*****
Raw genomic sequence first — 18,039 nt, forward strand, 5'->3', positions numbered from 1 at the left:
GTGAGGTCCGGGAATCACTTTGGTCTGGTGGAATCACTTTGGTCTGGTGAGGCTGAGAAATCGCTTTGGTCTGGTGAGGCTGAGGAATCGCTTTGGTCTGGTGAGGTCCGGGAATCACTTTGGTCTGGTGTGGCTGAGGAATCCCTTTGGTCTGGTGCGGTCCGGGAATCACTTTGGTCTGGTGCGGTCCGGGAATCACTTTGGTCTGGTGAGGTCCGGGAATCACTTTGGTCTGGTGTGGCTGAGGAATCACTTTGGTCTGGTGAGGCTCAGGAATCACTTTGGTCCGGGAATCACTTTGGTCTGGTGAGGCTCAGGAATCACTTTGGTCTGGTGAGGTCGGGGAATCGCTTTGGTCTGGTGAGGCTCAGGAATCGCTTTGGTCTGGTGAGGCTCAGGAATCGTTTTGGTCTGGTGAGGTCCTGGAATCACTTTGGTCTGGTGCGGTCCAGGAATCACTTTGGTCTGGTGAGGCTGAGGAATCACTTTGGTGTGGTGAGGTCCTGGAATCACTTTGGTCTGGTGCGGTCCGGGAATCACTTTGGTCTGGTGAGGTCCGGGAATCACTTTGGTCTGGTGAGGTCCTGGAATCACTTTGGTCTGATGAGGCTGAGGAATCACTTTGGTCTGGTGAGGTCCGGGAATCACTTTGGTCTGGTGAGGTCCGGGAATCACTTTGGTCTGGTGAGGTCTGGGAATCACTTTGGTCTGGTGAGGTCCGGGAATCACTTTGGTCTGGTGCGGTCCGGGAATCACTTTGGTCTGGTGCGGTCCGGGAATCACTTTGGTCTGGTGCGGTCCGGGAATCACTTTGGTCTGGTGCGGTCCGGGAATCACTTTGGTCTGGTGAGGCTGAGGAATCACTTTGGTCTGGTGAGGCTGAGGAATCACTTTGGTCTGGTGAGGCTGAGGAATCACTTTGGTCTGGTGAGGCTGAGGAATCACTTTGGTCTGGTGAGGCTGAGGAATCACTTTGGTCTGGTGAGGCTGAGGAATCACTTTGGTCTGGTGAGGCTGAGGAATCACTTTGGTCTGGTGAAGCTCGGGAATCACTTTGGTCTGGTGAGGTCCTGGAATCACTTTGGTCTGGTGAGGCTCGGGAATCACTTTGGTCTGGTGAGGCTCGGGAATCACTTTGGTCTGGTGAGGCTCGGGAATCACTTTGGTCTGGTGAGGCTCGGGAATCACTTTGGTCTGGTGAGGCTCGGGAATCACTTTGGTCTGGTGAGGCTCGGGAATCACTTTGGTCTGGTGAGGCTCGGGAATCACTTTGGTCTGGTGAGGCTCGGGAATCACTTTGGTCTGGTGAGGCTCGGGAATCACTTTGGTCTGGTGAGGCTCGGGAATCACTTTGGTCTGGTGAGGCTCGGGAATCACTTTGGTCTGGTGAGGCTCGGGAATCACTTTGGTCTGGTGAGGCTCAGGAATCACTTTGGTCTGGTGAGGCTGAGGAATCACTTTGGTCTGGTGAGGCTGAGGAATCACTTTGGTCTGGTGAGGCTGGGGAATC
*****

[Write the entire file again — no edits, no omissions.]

Raw genomic sequence first — 18,039 nt, forward strand, 5'->3', positions numbered from 1 at the left:
GTGAGGTCCGGGAATCACTTTGGTCTGGTGGAATCACTTTGGTCTGGTGAGGCTGAGAAATCGCTTTGGTCTGGTGAGGCTGAGGAATCGCTTTGGTCTGGTGAGGTCCGGGAATCACTTTGGTCTGGTGTGGCTGAGGAATCCCTTTGGTCTGGTGCGGTCCGGGAATCACTTTGGTCTGGTGCGGTCCGGGAATCACTTTGGTCTGGTGAGGTCCGGGAATCACTTTGGTCTGGTGTGGCTGAGGAATCACTTTGGTCTGGTGAGGCTCAGGAATCACTTTGGTCCGGGAATCACTTTGGTCTGGTGAGGCTCAGGAATCACTTTGGTCTGGTGAGGTCGGGGAATCGCTTTGGTCTGGTGAGGCTCAGGAATCGCTTTGGTCTGGTGAGGCTCAGGAATCGTTTTGGTCTGGTGAGGTCCTGGAATCACTTTGGTCTGGTGCGGTCCAGGAATCACTTTGGTCTGGTGAGGCTGAGGAATCACTTTGGTGTGGTGAGGTCCTGGAATCACTTTGGTCTGGTGCGGTCCGGGAATCACTTTGGTCTGGTGAGGTCCGGGAATCACTTTGGTCTGGTGAGGTCCTGGAATCACTTTGGTCTGATGAGGCTGAGGAATCACTTTGGTCTGGTGAGGTCCGGGAATCACTTTGGTCTGGTGAGGTCCGGGAATCACTTTGGTCTGGTGAGGTCTGGGAATCACTTTGGTCTGGTGAGGTCCGGGAATCACTTTGGTCTGGTGCGGTCCGGGAATCACTTTGGTCTGGTGCGGTCCGGGAATCACTTTGGTCTGGTGCGGTCCGGGAATCACTTTGGTCTGGTGCGGTCCGGGAATCACTTTGGTCTGGTGAGGCTGAGGAATCACTTTGGTCTGGTGAGGCTGAGGAATCACTTTGGTCTGGTGAGGCTGAGGAATCACTTTGGTCTGGTGAGGCTGAGGAATCACTTTGGTCTGGTGAGGCTGAGGAATCACTTTGGTCTGGTGAGGCTGAGGAATCACTTTGGTCTGGTGAGGCTGAGGAATCACTTTGGTCTGGTGAAGCTCGGGAATCACTTTGGTCTGGTGAGGTCCTGGAATCACTTTGGTCTGGTGAGGCTCGGGAATCACTTTGGTCTGGTGAGGCTCGGGAATCACTTTGGTCTGGTGAGGCTCGGGAATCACTTTGGTCTGGTGAGGCTCGGGAATCACTTTGGTCTGGTGAGGCTCGGGAATCACTTTGGTCTGGTGAGGCTCGGGAATCACTTTGGTCTGGTGAGGCTCGGGAATCACTTTGGTCTGGTGAGGCTCGGGAATCACTTTGGTCTGGTGAGGCTCGGGAATCACTTTGGTCTGGTGAGGCTCGGGAATCACTTTGGTCTGGTGAGGCTCGGGAATCACTTTGGTCTGGTGAGGCTCGGGAATCACTTTGGTCTGGTGAGGCTCAGGAATCACTTTGGTCTGGTGAGGCTGAGGAATCACTTTGGTCTGGTGAGGCTGAGGAATCACTTTGGTCTGGTGAGGCTGGGGAATC